My Lords, the matter to which my noble friend alludes is important for all the emergency services. I wish to follow up the point made by the noble Lord, Lord Clinton-Davis. It seems to me that road humps and traffic calming measures are treated differently but both achieve the same end. There is a certain fashion in traffic calming measures. One year, one gets chicanes; another year, road humps; another year, mini-roundabouts and so on. Occasionally, there follows a spate of accidents. The traffic calming measures are found not to be calming but causing accidents and they are removed. Does reference have to be made to the Secretary of State about the removal of what were standard or specifically approved traffic calming measures or road humps?

Earl Attlee

My Lords, I have difficulty with one of the amendments and I shall have to test your Lordships' patience in explaining why. I am still unclear why the proposals are necessary. There is, however, a greater difficulty. All noble Lords are well aware that for the government of the day there are only three types of amendments: unworkable, unnecessary or defective. Governments will always hold that defective drafting is fatal to an opposition amendment that they do not support.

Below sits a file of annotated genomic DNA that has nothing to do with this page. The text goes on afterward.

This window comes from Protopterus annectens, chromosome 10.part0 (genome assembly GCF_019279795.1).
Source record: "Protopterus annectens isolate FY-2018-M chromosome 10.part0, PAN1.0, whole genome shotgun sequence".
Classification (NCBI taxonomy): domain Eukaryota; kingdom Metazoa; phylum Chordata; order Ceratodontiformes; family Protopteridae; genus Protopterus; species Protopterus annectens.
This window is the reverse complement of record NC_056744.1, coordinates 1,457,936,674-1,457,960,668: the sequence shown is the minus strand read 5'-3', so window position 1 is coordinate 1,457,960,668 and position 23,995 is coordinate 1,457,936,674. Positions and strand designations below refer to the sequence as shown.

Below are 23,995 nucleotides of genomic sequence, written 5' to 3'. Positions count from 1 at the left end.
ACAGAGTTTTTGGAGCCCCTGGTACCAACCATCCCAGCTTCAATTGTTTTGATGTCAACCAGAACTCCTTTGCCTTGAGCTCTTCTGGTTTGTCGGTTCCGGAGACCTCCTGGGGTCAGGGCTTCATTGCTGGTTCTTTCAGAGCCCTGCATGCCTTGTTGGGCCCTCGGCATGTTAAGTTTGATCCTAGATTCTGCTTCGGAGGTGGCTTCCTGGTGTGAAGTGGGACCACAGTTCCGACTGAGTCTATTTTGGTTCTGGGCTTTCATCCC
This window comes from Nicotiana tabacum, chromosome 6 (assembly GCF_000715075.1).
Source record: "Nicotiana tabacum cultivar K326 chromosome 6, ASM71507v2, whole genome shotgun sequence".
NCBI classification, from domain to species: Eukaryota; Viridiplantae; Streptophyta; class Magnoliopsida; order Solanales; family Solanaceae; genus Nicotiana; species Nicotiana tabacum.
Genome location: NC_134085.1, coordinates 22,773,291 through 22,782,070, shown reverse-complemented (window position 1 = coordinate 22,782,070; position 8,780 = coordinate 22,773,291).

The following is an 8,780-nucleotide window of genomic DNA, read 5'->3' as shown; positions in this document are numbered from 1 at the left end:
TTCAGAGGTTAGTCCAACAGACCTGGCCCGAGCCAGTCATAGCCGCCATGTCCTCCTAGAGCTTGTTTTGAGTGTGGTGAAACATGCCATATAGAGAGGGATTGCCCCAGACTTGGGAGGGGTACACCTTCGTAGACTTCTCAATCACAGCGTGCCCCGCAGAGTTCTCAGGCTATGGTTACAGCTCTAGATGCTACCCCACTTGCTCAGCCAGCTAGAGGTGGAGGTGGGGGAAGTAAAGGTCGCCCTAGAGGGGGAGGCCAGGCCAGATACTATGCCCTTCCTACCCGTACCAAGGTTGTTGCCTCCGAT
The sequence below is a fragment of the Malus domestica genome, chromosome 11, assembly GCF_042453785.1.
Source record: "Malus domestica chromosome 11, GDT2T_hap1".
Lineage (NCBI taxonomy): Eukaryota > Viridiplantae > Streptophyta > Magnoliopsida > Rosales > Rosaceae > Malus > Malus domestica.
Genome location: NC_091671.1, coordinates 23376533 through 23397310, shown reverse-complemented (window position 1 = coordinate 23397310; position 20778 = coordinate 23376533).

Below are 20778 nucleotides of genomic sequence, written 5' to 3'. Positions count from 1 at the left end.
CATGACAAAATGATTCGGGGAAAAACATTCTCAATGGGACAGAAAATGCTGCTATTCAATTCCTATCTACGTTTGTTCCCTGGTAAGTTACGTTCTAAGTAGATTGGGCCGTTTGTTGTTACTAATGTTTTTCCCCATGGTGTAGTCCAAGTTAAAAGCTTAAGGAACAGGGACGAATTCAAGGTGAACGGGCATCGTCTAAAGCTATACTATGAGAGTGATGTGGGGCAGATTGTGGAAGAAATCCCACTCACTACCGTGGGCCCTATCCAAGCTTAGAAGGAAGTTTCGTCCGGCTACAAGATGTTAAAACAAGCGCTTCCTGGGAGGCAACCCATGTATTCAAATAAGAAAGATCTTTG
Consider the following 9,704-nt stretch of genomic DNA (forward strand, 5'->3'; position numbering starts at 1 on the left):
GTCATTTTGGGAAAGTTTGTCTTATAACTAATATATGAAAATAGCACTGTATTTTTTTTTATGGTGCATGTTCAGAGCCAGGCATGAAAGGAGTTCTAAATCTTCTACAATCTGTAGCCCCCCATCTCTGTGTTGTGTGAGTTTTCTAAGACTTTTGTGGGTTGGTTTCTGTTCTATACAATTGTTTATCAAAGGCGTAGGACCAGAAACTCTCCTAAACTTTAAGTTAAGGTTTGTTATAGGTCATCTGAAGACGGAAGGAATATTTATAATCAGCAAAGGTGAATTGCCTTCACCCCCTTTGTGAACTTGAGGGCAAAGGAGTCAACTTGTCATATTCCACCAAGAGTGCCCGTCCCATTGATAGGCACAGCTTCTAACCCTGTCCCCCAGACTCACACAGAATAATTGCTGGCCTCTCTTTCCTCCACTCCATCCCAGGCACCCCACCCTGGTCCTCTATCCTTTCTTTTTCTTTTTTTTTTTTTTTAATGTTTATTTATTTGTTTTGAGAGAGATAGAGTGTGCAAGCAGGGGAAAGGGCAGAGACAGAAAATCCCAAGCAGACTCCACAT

It may be that the Minister can convince me and the House that his amendment is workable and necessary. Unfortunately, Amendment No. 497A is defective. The Town and Country Planning Act (TCPA) empowers the Secretary of State to stop up or divert highways for development to be carried out. Amendment No. 497A removes the Secretary of State's power in London and transfers it to the London boroughs. There is no apparent justification as to why London is treated differently. The provision is inconsistent with other powers. I do not understand why the power has been handed right down to the boroughs and does not stop with the mayor. The Minister is always persuasive and no doubt he can convince the House of that need. However, unfortunately I do not see how he can explain why the Common Council of the City of London does not benefit from his amendment.

In the TCPA, the council of a London borough, under Section 336(1), includes the Common Council unless the context indicates otherwise. Section 247(3)(b) mentions, a London borough council specified in the order or, if it is so specified, the Common Council of the City of London'`. The Minister's amendment introduces a new subsection (2A) into Section 247 of the TCPA which allows the council of a London borough by order to, authorise the stopping up or diversion of any highway". It does not mention the Common Council of the City. Given that it is mentioned as an alternative to a London borough in the same section, surely the Common Council cannot benefit from the Minister's amendment. That may be the effect that the Minister desires. If so, we will have to check later to ascertain whether it is acceptable to ourselves.